Ronald A. Simon, MD, often illustrates a major food allergy misconception by showing a “Peanuts” cartoon of a bleary-eyed Snoopy lying atop his doghouse. “I think I’m allergic to morning,” Snoopy says.
Explore This IssueMarch 2011
Dr. Simon, head of the Allergy, Asthma and Immunology Division at the Scripps Clinic in La Jolla, Calif., said many patients tend to blame a dislike or intolerance on an allergy. In fact, research suggests that the positive predictive value of self-reported food allergies is strikingly poor. As a panelist and co-author of the National Institute of Allergy and Infectious Diseases’ (NIAID) first-ever guidelines on food allergies, Dr. Simon hopes the new document will better educate both doctors and patients about a medical condition that is still plagued by sizeable gaps in knowledge.
The guidelines, published in December in the Journal of Allergy and Clinical Immunology (126(6,):S1-S58), are based on an extensive literature review and the opinions of a 25-member expert panel. The document begins with a definition of food allergy and offers 43 recommendations on its diagnosis and management. Throughout the report, however, the authors point out multiple areas with low-quality evidence where further research could significantly change the recommendations.
The panel’s straightforward approach and acknowledgment of deficiencies has won praise from many other otolaryngologists. “I think it is a call for research and for people to fill in those knowledge gaps,” said Elizabeth Mahoney, MD, an assistant professor of otolaryngology-head and neck surgery at Boston University Medical Center. “From my standpoint, it’s a good launch pad for additional research and helps us to streamline our efforts so that people have more uniform practices.”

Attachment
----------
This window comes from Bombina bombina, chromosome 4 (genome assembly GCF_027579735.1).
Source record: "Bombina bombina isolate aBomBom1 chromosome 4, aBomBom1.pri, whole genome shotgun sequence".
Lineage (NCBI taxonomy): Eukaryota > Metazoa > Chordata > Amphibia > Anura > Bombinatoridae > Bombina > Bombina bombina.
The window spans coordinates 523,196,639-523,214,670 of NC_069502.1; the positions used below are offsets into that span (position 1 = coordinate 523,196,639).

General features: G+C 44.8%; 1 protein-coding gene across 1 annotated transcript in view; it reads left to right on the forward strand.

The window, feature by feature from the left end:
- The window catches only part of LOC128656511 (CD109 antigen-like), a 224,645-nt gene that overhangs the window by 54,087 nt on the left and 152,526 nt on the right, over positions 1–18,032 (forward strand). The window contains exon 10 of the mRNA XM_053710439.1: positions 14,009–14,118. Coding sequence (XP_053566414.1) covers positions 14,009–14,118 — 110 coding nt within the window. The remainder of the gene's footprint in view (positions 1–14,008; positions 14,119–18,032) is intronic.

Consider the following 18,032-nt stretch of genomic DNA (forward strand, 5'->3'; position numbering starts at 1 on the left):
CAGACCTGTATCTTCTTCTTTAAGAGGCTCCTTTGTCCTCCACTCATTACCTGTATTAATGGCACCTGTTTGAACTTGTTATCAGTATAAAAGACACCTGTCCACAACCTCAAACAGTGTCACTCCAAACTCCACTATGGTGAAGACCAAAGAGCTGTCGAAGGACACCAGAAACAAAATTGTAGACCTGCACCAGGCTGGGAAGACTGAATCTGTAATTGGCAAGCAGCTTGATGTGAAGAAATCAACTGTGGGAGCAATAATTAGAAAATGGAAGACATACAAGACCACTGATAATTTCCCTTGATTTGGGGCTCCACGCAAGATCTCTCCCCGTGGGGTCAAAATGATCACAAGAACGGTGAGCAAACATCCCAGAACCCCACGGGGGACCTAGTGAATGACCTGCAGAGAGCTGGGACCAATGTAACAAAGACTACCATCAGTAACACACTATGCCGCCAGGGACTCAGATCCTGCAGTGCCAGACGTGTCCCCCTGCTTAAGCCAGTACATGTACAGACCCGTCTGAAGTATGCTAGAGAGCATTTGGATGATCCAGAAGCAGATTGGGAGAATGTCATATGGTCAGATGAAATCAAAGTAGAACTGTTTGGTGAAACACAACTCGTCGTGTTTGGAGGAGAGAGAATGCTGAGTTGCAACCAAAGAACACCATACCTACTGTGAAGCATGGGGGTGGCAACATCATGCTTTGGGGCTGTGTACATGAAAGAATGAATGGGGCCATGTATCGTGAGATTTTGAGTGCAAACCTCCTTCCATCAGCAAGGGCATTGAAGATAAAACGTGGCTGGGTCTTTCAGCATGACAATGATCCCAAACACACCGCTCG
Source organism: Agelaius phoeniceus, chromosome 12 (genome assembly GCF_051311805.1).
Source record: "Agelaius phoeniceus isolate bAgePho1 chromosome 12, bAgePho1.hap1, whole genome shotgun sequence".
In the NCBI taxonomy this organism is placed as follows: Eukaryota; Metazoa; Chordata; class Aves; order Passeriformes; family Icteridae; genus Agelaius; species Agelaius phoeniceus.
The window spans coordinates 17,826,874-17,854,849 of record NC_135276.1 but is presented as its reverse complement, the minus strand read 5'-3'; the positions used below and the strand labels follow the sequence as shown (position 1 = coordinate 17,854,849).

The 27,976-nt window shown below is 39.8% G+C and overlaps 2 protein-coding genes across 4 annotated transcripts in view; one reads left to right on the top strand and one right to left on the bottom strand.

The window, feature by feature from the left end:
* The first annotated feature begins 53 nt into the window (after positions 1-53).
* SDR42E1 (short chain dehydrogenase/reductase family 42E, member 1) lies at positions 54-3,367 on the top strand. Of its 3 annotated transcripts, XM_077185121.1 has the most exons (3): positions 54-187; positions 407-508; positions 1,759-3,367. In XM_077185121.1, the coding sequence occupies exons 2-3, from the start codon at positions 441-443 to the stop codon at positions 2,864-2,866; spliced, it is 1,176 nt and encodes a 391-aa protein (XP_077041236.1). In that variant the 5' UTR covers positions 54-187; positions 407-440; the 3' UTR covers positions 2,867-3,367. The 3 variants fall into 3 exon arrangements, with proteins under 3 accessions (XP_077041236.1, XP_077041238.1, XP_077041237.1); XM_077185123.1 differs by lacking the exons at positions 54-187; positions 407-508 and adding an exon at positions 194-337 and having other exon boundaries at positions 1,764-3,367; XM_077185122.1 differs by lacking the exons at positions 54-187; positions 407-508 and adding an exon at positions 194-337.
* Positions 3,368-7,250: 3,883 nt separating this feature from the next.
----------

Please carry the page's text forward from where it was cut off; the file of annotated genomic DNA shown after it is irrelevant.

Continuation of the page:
Karen Calhoun, MD, professor of otolaryngology-head and neck surgery at the Ohio State University Medical Center in Columbus, also gave the guidelines high marks. “The whole document is excellent, beautifully researched with clear data summaries and recommendations,” said Dr. Calhoun, chair of the American Academy of Otolaryngology-Head and Neck Surgery Allergy, Asthma, and Immunology Committee.
Bruce Gordon, MD, an otolaryngologist based in Hyannis, Mass., was less impressed. “The guidelines were a rehash of material previously available, and so they are only useful as a convenient summary, and, perhaps, for education of clinicians who are not often involved with care of food-allergic people,” he said.
Of the guidelines deemed most useful, the otolaryngologists who spoke with ENT Today highlighted recommendations on introducing foods to infants, administering vaccines to people with egg allergies, treating acute cases and diagnosing patients.